Some industry experts have expressed their views on the Transactional Data Reporting pilot program after the General Services Administration reported steady progress with TDR, Federal News Network reported Monday.
In late April, Jeff Koses, senior procurement executive at GSA’s office of government-wide policy, wrote in a blog post that the TDR pilot exceeded targets in three of nine evaluation metrics for fiscal year 2020: contract-level pricing, small business performance and data completeness.
Larry Allen, president of Allen Federal Business Partners, said TDR has developed into a “viable option” for many business entities.
“I will admit to having been a skeptic, but I think that, so long as a company keeps good records on what they provide to their GSA contracting officer, TDR can be a good way for some companies to obtain a schedule contract that otherwise might not be able to,” Allen said in an email to FNN. “GSA may have even been a little ahead of the curve here in terms of TDR attracting non-traditional contractors, something that is very sought after now in Defense Department and even civilian agencies.”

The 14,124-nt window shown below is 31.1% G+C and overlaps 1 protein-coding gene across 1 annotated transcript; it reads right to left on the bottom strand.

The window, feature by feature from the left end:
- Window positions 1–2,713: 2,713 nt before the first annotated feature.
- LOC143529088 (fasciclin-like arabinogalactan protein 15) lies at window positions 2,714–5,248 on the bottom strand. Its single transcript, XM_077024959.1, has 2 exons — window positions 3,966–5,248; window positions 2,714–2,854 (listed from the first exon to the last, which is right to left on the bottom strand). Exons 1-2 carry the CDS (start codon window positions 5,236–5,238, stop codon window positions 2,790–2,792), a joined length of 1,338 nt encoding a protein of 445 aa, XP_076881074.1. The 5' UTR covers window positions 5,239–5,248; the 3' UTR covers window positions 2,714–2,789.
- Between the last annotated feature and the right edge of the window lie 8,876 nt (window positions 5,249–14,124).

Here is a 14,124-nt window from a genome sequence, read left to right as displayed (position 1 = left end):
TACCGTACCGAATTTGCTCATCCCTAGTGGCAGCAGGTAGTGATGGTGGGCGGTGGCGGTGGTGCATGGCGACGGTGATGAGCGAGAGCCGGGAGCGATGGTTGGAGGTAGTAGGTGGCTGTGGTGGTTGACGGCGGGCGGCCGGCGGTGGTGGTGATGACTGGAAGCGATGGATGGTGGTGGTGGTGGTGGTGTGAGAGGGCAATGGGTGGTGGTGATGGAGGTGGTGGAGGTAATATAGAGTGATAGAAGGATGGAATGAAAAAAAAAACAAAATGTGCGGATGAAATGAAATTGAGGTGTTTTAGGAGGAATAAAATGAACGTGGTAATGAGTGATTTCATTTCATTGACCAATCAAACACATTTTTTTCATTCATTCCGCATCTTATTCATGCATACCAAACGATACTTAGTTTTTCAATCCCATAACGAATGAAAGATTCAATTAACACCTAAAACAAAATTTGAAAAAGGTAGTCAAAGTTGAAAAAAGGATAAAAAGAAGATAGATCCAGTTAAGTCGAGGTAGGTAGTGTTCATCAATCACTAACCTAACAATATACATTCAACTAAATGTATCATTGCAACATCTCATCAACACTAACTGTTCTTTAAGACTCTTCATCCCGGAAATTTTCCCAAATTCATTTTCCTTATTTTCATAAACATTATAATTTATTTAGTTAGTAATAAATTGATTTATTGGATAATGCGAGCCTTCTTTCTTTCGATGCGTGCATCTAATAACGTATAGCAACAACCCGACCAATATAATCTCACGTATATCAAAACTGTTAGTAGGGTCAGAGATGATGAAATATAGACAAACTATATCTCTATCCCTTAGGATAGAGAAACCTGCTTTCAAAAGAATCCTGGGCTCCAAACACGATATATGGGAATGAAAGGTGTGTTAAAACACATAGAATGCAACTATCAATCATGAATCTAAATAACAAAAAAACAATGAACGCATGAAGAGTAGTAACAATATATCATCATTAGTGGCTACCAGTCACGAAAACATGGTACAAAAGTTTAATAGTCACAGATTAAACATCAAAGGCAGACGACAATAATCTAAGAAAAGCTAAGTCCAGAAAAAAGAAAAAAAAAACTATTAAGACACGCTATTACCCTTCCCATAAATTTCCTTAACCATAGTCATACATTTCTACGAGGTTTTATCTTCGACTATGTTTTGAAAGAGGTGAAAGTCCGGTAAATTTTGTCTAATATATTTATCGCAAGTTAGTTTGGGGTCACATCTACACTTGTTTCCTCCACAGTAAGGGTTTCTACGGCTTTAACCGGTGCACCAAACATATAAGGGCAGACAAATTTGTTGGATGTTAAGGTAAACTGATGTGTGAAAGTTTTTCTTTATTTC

Alan Thomas, chief operating officer at IntelliBridge, said the agency should come up with a strategy for working with the GSA inspector general once it decides to transition the TDR pilot to full implementation phase.
“The claims in the blog post are great but will be even more compelling with accompanying data,” he said in an email. “Stepping back from the pilot and thinking about full implementation, GSA is going to need a strategy for working with the inspector general on TDR. The IG has a lot invested in the current price reduction clause regime and won’t move away easily from it.”
Thomas, former commissioner of GSA’s Federal Acquisition Service, noted that GSA should provide contracting officers access to TDR data to help facilitate the decision-making process by using pricing information with process automation software and analytic tools.